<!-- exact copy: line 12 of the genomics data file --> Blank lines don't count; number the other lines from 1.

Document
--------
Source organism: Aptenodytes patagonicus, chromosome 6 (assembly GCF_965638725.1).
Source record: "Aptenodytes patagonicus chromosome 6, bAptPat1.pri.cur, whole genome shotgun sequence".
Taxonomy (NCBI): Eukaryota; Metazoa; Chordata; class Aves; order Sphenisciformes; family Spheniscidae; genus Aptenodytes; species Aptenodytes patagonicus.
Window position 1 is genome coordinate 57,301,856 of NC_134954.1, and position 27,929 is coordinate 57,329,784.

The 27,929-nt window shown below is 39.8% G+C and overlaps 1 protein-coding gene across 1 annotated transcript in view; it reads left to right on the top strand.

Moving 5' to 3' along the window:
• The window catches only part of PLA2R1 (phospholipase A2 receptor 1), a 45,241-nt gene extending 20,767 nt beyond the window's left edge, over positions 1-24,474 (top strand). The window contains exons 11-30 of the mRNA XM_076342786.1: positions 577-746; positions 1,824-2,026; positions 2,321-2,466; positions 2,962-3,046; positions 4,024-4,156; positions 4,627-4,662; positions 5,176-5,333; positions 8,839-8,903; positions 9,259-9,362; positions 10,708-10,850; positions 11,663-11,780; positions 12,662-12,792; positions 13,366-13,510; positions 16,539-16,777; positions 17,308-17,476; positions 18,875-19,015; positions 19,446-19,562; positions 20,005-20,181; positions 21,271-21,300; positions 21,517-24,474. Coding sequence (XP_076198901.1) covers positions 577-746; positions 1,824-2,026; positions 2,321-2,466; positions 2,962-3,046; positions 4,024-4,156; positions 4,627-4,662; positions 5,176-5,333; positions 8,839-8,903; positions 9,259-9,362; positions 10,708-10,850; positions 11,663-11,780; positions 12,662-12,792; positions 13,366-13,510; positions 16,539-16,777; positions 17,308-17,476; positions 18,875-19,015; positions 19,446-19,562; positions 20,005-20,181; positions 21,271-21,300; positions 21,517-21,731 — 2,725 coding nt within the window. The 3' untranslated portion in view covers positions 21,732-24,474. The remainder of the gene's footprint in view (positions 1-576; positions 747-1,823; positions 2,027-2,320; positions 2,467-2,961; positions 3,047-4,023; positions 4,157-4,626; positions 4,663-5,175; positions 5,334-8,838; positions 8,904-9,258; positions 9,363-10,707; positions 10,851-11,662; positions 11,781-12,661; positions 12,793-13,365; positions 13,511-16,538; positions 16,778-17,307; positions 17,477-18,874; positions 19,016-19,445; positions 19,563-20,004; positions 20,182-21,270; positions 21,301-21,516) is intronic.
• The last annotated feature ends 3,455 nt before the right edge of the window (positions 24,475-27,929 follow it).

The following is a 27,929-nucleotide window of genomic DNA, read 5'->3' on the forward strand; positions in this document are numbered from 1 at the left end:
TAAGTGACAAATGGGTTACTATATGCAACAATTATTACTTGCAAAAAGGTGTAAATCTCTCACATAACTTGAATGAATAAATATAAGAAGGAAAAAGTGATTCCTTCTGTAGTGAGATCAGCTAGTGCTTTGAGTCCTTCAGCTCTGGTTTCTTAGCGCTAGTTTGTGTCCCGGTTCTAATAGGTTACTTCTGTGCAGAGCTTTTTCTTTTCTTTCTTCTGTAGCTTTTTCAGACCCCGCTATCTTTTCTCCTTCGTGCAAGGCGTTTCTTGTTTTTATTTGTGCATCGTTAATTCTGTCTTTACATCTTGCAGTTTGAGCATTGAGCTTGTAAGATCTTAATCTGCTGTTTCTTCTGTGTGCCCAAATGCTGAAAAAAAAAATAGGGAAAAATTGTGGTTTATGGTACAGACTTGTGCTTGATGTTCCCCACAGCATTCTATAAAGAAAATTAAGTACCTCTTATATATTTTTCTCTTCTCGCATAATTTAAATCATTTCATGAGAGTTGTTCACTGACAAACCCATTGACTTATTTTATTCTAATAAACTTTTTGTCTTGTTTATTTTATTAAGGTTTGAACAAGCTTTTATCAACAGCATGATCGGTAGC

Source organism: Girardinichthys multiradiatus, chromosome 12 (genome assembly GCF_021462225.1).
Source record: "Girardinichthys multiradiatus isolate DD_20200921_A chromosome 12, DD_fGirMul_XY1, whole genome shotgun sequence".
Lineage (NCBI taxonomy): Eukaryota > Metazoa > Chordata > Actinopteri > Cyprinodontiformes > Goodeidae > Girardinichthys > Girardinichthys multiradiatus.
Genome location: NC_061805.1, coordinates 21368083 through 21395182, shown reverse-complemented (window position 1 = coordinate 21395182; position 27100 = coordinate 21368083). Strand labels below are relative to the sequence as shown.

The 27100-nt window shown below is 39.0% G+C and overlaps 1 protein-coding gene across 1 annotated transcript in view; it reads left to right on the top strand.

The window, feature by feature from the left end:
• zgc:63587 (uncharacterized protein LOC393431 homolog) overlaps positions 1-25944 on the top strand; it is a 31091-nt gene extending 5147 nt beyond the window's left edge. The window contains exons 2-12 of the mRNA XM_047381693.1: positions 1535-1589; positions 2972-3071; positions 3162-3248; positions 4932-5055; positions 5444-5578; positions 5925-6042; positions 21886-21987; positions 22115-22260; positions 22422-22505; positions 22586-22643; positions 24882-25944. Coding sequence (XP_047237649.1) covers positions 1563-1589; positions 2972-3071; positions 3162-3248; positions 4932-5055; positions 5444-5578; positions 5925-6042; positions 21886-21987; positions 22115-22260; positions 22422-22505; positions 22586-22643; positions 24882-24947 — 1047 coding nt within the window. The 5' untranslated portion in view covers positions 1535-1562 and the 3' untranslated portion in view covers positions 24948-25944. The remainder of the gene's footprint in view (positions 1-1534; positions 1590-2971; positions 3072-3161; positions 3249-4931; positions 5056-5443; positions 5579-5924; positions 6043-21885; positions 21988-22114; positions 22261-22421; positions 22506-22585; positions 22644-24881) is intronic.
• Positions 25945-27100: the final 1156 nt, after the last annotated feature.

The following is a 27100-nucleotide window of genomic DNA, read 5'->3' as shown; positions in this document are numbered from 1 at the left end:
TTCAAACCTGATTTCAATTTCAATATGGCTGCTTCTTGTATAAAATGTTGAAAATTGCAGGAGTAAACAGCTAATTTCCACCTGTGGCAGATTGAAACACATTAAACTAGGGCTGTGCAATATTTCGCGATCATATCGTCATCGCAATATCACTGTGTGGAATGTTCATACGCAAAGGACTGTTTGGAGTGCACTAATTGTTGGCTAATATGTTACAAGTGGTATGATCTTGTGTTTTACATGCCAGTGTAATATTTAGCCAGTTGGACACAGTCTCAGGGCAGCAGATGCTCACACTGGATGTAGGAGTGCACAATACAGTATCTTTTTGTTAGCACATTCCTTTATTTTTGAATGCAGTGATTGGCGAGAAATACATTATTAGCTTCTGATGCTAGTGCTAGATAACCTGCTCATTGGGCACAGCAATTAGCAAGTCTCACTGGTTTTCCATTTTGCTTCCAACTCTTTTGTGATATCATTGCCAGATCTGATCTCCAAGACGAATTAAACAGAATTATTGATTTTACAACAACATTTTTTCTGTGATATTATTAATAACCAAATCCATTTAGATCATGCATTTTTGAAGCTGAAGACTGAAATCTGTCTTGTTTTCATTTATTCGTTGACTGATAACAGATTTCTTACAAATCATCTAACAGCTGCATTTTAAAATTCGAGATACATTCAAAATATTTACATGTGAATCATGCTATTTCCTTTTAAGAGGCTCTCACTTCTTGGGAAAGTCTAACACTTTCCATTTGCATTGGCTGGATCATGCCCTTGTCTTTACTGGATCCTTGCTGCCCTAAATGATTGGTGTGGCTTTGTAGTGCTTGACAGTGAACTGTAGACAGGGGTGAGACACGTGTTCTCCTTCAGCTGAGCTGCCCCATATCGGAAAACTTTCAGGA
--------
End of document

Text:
Source record: "Girardinichthys multiradiatus isolate DD_20200921_A chromosome 12, DD_fGirMul_XY1, whole genome shotgun sequence".